To evaluate the oscillation period, the positions of the peaks (maxima and minima of the beatnote curve) as well as crossings of the beatnote signal with zero level line were ascertained. The time coordinate of each peak was subtracted from the coordinate of the adjacent peak and this value was related to the moment of time equal to the averaged time for the two adjacent peaks. The same procedure was repeated for the zero-crossing points. As a result, the time dependence of the period of the beat note signal was determined, as shown in FIG. 4. As shown in FIG. 4, the dependence is linear at the tail of the curve. The initial period has different time dependence because the frequency of the WGM changes much faster immediately after the frequency of the pump laser is tuned away from the WGM. The change can be determined by multiple nonlinear processes. For example, the change can be determined by WGM frequency shift due to after-interaction cooling of the resonator.

Using the linear approximation for the beat-note period, the period of the waveform was determined to fit the experimental data. The equation φ(t+Period(t)/2)−φ(t)=π was solved, approximating it by linear differential equation φ(t)=2π/Period(t). Experimental evidence shows that Period(t)=ξ−ξt, where ξ=71.1 μs, and ζ=0.11 (time t is measured in microseconds). Therefore, the expression φ(t)=Const−(2π/ζ ln(1−ζt/ξ) for the phase was derived. The final oscillation waveform presented in FIG. 4 is given by cos [φ(t)].

The time dependence of the beatnote amplitude was extracted by subtracting the amplitude of a minimum of the beatnote signal from the adjacent maximum of the signal. The value shows the relative oscillation amplitude. This value was related to the moment of time equally separated from the maximum and minimum time coordinate. The results are shown in FIG. 5. Using the first three points of dependence, the initial decay time τ1=130 μs was determined. Using the part of the signal in the interval between 0.15 ms and 0.35 ms, the final decay time, τ2=510 μs, was determined. The expression for the nonlinear decay rate was used to fit the amplitude decay rate. The resultant fit of the beat-note waveform is shown in FIG. 4.

Therefore, the intrinsic linear quality factor of the CaF2 WGMR approaches 1011 at 1.55 μm. The expression for the finesse as well as quality factor of WGMRs can include the index of refraction of the resonator host material: Q=2πaFn0/λ, and F=c/[2an00c)], where a is the radius of the resonator, n0 is the index of refraction of the resonator host material, γ0 and γc, are the intrinsic and coupling amplitude decay rates, respectively. The values of the light intensity inside Iin and outside I0 the resonator are related as Iin/I0=2γcF/[π(γ0c)]. Using the experimental data (2a=0.45 cm, n0=1.42), the finesse of the resonator was calculated to be F=(21)107.

FIG. 5 is a graph of change of the signal amplitude shown in FIG. 3 with time. Initial and final quality factors are Q=(7.90.5)1010 and Q=(31)1011, respectively.

The following documents provide background for the claimed invention and are incorporated by reference herein in their entireties:

  • 1. G. Rempe, R. J. Thompson, H. J. Kimble, and R. Lalezari, “Measurement of ultralow losses in an optical interferometer,” Opt. Lett. 17, 363-365 (1992).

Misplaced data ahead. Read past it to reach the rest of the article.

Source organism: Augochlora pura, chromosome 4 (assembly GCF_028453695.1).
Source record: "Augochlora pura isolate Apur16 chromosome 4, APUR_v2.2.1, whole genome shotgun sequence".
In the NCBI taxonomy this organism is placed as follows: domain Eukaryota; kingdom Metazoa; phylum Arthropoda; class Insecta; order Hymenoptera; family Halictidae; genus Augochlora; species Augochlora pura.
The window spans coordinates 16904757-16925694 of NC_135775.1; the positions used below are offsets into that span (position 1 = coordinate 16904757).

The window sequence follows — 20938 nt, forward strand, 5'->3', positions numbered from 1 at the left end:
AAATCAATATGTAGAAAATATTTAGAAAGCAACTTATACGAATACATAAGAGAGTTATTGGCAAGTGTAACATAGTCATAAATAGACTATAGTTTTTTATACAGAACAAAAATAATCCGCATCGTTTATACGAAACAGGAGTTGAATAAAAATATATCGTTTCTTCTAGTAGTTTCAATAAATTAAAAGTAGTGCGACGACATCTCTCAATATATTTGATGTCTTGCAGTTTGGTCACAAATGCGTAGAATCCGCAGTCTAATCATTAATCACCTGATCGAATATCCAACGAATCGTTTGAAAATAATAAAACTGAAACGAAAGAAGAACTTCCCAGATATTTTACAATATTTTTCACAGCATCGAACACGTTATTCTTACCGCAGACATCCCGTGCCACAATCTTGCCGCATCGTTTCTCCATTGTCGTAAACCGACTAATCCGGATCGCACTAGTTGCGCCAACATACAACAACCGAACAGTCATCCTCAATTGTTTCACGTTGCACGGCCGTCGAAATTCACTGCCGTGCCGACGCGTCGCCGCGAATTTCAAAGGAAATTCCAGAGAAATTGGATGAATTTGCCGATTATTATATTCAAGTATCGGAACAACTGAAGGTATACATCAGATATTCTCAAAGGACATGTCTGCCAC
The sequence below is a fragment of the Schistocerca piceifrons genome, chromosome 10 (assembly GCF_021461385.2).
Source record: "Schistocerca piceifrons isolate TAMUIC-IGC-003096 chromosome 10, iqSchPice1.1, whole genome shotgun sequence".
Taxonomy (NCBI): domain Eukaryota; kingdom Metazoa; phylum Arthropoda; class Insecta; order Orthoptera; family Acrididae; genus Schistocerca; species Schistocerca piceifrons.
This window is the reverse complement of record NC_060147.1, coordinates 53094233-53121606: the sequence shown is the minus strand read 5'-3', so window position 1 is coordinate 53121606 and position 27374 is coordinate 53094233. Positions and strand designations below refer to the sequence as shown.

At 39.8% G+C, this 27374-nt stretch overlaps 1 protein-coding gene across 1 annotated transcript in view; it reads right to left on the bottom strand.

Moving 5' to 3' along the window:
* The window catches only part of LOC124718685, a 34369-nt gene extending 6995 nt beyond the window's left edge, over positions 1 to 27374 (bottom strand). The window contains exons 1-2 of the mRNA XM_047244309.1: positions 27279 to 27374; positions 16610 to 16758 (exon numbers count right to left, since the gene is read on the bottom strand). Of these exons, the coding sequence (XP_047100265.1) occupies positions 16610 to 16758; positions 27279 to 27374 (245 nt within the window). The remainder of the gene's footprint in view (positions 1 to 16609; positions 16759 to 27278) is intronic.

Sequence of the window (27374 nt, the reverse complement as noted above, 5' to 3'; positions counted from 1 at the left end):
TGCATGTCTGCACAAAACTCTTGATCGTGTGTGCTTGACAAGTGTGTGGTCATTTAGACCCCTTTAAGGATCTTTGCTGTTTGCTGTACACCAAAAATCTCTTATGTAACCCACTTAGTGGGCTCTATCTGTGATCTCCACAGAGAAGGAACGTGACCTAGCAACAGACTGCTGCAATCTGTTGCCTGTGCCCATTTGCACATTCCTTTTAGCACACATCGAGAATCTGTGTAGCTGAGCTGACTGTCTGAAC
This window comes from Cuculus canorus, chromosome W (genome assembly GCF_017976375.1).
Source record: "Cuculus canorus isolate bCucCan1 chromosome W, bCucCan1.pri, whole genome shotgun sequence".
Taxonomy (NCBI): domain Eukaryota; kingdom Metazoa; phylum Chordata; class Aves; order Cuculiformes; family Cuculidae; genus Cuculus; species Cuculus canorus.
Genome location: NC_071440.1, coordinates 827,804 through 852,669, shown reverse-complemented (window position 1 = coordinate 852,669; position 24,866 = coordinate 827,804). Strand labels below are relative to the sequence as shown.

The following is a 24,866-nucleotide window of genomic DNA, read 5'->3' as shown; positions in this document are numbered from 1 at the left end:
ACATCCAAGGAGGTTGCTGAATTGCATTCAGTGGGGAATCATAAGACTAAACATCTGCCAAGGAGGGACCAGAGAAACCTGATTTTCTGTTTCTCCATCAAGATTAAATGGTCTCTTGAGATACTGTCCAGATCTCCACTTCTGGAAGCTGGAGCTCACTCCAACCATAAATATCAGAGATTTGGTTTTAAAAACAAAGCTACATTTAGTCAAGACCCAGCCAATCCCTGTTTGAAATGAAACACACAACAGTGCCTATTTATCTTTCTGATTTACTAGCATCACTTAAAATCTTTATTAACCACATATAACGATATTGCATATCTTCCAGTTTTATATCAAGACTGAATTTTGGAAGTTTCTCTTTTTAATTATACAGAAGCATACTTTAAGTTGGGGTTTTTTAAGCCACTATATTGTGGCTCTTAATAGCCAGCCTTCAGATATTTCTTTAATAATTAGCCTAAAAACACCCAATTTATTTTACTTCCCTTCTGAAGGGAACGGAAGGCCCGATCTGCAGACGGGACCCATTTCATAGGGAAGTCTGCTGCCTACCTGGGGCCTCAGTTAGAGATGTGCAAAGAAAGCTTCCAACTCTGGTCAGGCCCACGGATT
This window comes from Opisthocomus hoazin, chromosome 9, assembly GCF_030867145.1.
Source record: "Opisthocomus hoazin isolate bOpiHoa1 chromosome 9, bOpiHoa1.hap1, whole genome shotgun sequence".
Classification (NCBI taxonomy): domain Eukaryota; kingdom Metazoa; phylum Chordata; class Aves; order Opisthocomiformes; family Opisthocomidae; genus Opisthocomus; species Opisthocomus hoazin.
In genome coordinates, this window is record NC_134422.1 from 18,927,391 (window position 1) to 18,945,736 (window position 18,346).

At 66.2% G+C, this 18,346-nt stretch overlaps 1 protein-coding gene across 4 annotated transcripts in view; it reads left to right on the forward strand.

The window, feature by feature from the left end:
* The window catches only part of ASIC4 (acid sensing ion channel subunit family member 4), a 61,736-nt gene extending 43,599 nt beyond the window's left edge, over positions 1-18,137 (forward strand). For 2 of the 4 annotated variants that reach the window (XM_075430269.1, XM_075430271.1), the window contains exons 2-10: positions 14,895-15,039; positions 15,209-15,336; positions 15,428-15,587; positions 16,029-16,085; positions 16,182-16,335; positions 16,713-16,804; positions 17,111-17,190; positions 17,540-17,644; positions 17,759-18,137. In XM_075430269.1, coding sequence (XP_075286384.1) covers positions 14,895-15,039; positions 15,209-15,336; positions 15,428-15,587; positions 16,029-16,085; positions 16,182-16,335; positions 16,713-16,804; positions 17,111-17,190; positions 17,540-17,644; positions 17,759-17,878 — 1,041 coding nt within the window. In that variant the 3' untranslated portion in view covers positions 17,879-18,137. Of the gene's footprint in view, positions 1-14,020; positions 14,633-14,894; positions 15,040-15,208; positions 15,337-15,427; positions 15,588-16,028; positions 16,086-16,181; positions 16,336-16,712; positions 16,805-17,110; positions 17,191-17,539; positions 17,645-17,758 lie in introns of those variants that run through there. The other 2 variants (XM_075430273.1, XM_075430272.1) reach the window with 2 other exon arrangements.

• 2. C. J. Flood, H. J. Kimble, and J. Ye, “Characterization of high-finesse mirrors: Loss, phase shifts, and mode structure in an optical cavity,” Phys. Rev. A 64, 033804 (2001).
  • 3. H. R. Bilger, P. V. Wells, and G. E. Stedman, “Origins of fundamental limits for reflection losses at multilayer dielectric mirrors,” Appl. Opt. 33, 7390-7396 (1994).
  • 4. H.-J. Cho, M.-J. Shin, and J.-C. Lee, “Effects of substrate and deposition method onto the mirror scattering,” Appl. Opt. 45, 1440-1446 (2006).
  • 5. E. M. Purcell, “Spontaneous emission probabilities at radio frequencies,” Phys. Rev. 69, 681-681 (1946).
  • 6. A. B. Matsko, A. A. Savchenkov, D. Strekalov, V. Ilchenko, and L. Maleki, “Optical hyperparametric oscillations in a whispering-gallery-mode resonator: Threshold and phase diffusion,” Phys. Rev. A 71, 033804 (2005).
  • 7. V. S. Ilchenko, A. A. Savchenkov, A. B. Matsko, and Lute Maleki, “Nonlinear Optics and Crystalline Whispering Gallery Mode Cavities,” Phys. Rev. Lett. 92, 043903 (2004).
  • 8. D. W. Vernooy, V. S. Ilchenko, H. Mabuchi, E. W. Streed, and H. J. Kimble, “High-Q measurements of fused-silica microspheres in the near infrared,” Opt. Lett. 23, 247-249 (1998).
  • 9. T. J. Kippenberg, S. M. Spillane, and K. J. Vahala, “Demonstration of ultra-high-Q small mode volume toroid microcavities on a chip,” Appl. Phys. Lett. 85, 6113-6115 (2004).
  • 10. I. S. Grudinin, V. S. Ilchenko, and L. Maleki, “Ultrahigh optical Q factors of crystalline resonators in the linear regime,” Phys. Rev. A 74, 063806 (2006).
  • 11. S. M. Spillane, T. J. Kippenberg, and K. J. Vahala, “Ultralow-threshold Raman laser using a spherical dielectric microcavity,” Nature 415, 621-623 (2002).
  • 12. I. S. Grudinin and L. Maleki, “Ultralow-threshold Raman lasing with CaF2 resonators,” Opt. Lett. 32, 166-168 (2007).
  • 13. T. J. Kippenberg, H. Rokhsari, T. Carmon, A. Scherer, and K. J. Vahala, “Analysis of Radiation-Pressure Induced Mechanical Oscillation of an Optical Microcavity,” Phys. Rev. Lett. 95, 033901 (2005).